Haims column: Figuring out long term care insurance for relatives
I was recently at a restaurant in Basalt when someone approached me and shared her story of assisting her father. She explained that she had read my previous column in the Post Independent about long term care insurance (LTCI) and wished she would have known about this type of insurance years ago.
She explained that her father is in his late 60s, in great shape, and lives alone. When her mom passed away, the family had spent a great amount of savings paying for both home care and a nursing home. Knowing that her father at some time may also need some care, she and her sister sat with their father and discussed how medical assistance might be provided when he needs it.
As his wife is no longer around to be a care provider, and the daughters live in other states, the family decided to develop a plan for when their father may need assistance. The daughters knew that he alone could neither afford the costs of an assisted living facility nor private home care. So the daughters chose to help pay for an LTCI policy for their dad.
The LTCI policy they bought will provide $300 per day, has a 90-day elimination period, and has inflation protection. She explained that while the sisters share the cost of the $425 a month premium, had they known about this option when their mother had been ill, five years earlier, they may have paid $150 less a month.
WHO MIGHT NEED LTCI?
Unfortunately, many of us incorrectly assume that health insurance and/or Medicare will assist in providing long-term medical solutions. This is a common misconception that may end up causing great amounts of stress and anxiety.
Many people assume that Medicare will provide long-term care. Medicare provides limited benefits that are mainly for brief rehabilitation stays in nursing facilities and limited medical-oriented homecare visits. Medicare does not provide for nonmedical homecare.
If you or a loved one desires to remain in the comfort of home or at an assisted living facility (ALF), you may want to consider LTCI. While some ALFs accept Medicare, the number of rooms they offer are often quite limited and book up very quickly. Therefore, to ensure that your desires or the desires of your loved ones are met, financing care at home or an ALF must involve a financial plan. That “plan” most often happens in one of two ways: self-financing via assets and savings or via an LTCI policy.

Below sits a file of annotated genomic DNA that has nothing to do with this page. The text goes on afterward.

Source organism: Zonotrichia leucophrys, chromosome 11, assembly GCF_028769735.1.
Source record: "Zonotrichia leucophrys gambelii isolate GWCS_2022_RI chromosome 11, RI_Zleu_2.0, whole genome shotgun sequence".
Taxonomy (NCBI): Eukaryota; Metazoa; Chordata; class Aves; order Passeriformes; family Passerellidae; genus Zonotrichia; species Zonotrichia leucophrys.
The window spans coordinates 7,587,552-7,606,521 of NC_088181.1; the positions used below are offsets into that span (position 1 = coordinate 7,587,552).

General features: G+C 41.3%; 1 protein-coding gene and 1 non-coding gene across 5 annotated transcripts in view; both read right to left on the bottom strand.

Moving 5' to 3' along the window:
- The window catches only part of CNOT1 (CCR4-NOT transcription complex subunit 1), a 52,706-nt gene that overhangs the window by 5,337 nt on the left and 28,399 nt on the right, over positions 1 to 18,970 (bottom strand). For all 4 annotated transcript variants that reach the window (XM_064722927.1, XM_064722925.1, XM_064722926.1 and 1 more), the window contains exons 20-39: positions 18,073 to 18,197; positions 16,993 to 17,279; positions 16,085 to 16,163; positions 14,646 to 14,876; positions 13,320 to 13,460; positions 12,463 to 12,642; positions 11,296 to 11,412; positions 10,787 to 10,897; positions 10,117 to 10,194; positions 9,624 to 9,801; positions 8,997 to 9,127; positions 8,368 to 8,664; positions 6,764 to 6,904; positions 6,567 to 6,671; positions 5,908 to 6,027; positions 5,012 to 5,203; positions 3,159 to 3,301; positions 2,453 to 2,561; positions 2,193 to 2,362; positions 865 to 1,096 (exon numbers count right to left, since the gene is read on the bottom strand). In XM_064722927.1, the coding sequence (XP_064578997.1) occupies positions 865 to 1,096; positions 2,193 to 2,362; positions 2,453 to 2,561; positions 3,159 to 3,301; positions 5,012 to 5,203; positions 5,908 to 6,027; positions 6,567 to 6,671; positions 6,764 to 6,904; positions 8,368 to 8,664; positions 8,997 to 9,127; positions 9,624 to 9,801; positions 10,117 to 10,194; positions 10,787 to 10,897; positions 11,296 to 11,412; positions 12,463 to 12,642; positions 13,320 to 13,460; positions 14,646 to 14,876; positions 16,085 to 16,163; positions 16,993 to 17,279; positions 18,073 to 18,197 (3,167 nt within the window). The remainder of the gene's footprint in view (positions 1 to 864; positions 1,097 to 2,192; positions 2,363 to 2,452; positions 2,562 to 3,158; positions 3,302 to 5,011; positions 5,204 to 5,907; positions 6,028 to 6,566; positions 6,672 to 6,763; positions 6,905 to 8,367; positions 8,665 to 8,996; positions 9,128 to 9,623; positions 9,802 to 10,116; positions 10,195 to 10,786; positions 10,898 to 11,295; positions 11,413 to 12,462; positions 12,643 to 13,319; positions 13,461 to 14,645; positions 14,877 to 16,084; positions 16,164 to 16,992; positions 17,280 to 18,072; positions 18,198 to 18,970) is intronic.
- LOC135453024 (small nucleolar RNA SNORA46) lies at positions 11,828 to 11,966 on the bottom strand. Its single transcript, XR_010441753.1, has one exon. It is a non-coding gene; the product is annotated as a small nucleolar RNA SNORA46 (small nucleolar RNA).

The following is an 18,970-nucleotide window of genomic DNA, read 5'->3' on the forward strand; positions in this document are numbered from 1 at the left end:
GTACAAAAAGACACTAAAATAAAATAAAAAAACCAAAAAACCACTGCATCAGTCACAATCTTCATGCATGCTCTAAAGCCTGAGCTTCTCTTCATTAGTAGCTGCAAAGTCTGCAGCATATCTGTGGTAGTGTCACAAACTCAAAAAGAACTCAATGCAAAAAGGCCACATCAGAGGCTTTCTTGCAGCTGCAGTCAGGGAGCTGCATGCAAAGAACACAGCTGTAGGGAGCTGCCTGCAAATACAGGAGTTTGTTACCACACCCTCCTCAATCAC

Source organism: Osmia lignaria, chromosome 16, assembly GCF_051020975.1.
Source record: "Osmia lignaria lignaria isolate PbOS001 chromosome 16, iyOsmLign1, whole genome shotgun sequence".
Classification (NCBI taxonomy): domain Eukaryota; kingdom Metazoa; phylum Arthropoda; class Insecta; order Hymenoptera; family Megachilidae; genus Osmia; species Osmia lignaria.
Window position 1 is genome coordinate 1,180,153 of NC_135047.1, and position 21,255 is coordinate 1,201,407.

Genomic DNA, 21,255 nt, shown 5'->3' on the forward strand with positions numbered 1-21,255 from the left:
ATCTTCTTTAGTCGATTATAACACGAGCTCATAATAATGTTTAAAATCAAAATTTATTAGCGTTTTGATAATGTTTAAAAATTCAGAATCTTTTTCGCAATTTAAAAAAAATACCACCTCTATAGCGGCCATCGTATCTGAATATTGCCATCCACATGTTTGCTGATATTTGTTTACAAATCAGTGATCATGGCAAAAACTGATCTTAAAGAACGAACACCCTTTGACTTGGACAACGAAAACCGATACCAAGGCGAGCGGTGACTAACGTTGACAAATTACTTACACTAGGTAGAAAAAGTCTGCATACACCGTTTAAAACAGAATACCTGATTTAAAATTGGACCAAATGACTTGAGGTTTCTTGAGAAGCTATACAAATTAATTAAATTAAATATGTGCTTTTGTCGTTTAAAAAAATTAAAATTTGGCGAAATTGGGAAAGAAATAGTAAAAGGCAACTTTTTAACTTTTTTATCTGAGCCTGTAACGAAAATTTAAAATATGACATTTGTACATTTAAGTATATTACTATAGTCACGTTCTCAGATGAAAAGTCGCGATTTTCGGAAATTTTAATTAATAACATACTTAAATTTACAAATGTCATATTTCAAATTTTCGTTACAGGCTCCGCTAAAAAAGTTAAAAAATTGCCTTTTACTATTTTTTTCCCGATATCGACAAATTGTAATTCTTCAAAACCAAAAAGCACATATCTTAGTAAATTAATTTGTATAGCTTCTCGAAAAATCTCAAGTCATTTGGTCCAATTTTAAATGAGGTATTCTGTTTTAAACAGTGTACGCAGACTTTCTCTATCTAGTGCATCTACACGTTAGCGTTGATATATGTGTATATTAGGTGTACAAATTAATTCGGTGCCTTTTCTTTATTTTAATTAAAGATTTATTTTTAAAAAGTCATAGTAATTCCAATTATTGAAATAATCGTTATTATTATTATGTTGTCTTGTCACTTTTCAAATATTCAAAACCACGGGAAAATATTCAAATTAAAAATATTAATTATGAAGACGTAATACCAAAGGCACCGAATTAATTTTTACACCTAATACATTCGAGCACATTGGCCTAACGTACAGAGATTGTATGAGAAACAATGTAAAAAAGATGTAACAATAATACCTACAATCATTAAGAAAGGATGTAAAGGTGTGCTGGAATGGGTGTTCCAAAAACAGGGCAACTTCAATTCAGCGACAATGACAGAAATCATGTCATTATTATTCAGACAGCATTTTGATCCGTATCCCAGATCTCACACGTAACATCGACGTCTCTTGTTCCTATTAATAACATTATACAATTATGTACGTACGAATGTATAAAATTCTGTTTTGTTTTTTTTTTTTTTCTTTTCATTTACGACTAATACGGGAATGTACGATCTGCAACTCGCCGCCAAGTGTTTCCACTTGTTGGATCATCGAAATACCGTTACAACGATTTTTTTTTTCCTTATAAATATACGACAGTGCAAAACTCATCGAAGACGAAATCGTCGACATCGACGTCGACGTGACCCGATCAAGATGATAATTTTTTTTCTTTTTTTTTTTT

I read an AARP article that stated, “Most LTC experts say the ideal candidates for long-term-care coverage are those who can comfortably afford the premiums and can handle premium increases, which are becoming quite common.” According to AARP, “If the premiums are likely to consume more than 10 percent of your income, you probably can’t afford the coverage.”
Caring for a loved is not something most people are prepared for as it can be all-consuming. The 2016 Genworth Cost of Care Survey I referenced last week estimates $3,861 a month as the national average cost for private duty home care. This is based on 44 hours a week of care — about 6.25 hours a day. Last I checked, there are 168 hours in a week. Who’s covering the rest of the hours and at what cost — emotionally and monetarily?
LTCI policies are not one size fits all. They are highly customizable and vary greatly in what is covered or not covered. When considering the purchase of an LTCI policy, you need to educate yourself and find out the specific offerings and exclusions that make up the policy.
Here are some policy details you should research:
• What is the daily coverage amount?
• Will the daily coverage amount be indexed with inflation?
• What is the maximum coverage amount? (usually tied to a number of years)
• What is the length of the elimination period? (the number of calendar days before policy benefits are payable to you)
Unless you have family who have already addressed the many details involved in aging, and shared their information and experiences with you, it’s likely that you may be unprepared. Neither high school nor college teaches people about the intricacies of aging.
In my college experience, I don’t recall any course that provided education about how to financially plan for retirement and pay for assisted medical care. If you or your parents are not prepared, you all just might find a lifetime of savings and assets may quickly be exhausted by the cost of paying for an ALF, nursing home or private home care.
We all will need to consider what tools we can put in place to assist us in living the life we choose as we age.
Judson Haims is the owner of Visiting Angels Home Care in Glenwood Springs, Basalt, Aspen and the surrounding areas. His contact information is, http://www.visitingangels.com/comtns, 970-328-5526.
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